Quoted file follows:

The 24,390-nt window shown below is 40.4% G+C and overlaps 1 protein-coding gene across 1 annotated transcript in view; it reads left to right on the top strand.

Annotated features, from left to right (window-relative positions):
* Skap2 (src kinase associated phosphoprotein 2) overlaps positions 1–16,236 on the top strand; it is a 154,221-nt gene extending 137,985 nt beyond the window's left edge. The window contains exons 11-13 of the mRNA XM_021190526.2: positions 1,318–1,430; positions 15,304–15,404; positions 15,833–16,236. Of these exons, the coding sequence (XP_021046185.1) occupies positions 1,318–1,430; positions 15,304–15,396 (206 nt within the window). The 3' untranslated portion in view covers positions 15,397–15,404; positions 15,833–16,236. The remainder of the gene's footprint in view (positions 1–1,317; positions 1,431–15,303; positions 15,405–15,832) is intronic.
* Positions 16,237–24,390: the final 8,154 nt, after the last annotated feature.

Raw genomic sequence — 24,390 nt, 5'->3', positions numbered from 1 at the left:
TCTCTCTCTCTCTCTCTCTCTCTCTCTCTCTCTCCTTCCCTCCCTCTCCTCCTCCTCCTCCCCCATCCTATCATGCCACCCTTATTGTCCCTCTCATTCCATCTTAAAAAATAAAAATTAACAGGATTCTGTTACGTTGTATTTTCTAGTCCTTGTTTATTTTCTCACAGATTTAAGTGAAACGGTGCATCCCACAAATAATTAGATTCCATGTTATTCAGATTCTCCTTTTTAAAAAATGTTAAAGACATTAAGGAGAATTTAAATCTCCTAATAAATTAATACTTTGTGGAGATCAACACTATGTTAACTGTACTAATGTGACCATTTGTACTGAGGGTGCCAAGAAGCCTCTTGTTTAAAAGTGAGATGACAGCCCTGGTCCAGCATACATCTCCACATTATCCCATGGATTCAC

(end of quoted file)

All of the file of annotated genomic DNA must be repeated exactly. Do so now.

The 24,390-nt window shown below is 40.4% G+C and overlaps 1 protein-coding gene across 1 annotated transcript in view; it reads left to right on the top strand.

Annotated features, from left to right (window-relative positions):
* Skap2 (src kinase associated phosphoprotein 2) overlaps positions 1–16,236 on the top strand; it is a 154,221-nt gene extending 137,985 nt beyond the window's left edge. The window contains exons 11-13 of the mRNA XM_021190526.2: positions 1,318–1,430; positions 15,304–15,404; positions 15,833–16,236. Of these exons, the coding sequence (XP_021046185.1) occupies positions 1,318–1,430; positions 15,304–15,396 (206 nt within the window). The 3' untranslated portion in view covers positions 15,397–15,404; positions 15,833–16,236. The remainder of the gene's footprint in view (positions 1–1,317; positions 1,431–15,303; positions 15,405–15,832) is intronic.
* Positions 16,237–24,390: the final 8,154 nt, after the last annotated feature.

Raw genomic sequence — 24,390 nt, 5'->3', positions numbered from 1 at the left:
TCTCTCTCTCTCTCTCTCTCTCTCTCTCTCTCTCCTTCCCTCCCTCTCCTCCTCCTCCTCCCCCATCCTATCATGCCACCCTTATTGTCCCTCTCATTCCATCTTAAAAAATAAAAATTAACAGGATTCTGTTACGTTGTATTTTCTAGTCCTTGTTTATTTTCTCACAGATTTAAGTGAAACGGTGCATCCCACAAATAATTAGATTCCATGTTATTCAGATTCTCCTTTTTAAAAAATGTTAAAGACATTAAGGAGAATTTAAATCTCCTAATAAATTAATACTTTGTGGAGATCAACACTATGTTAACTGTACTAATGTGACCATTTGTACTGAGGGTGCCAAGAAGCCTCTTGTTTAAAAGTGAGATGACAGCCCTGGTCCAGCATACATCTCCACATTATCCCATGGATTCAC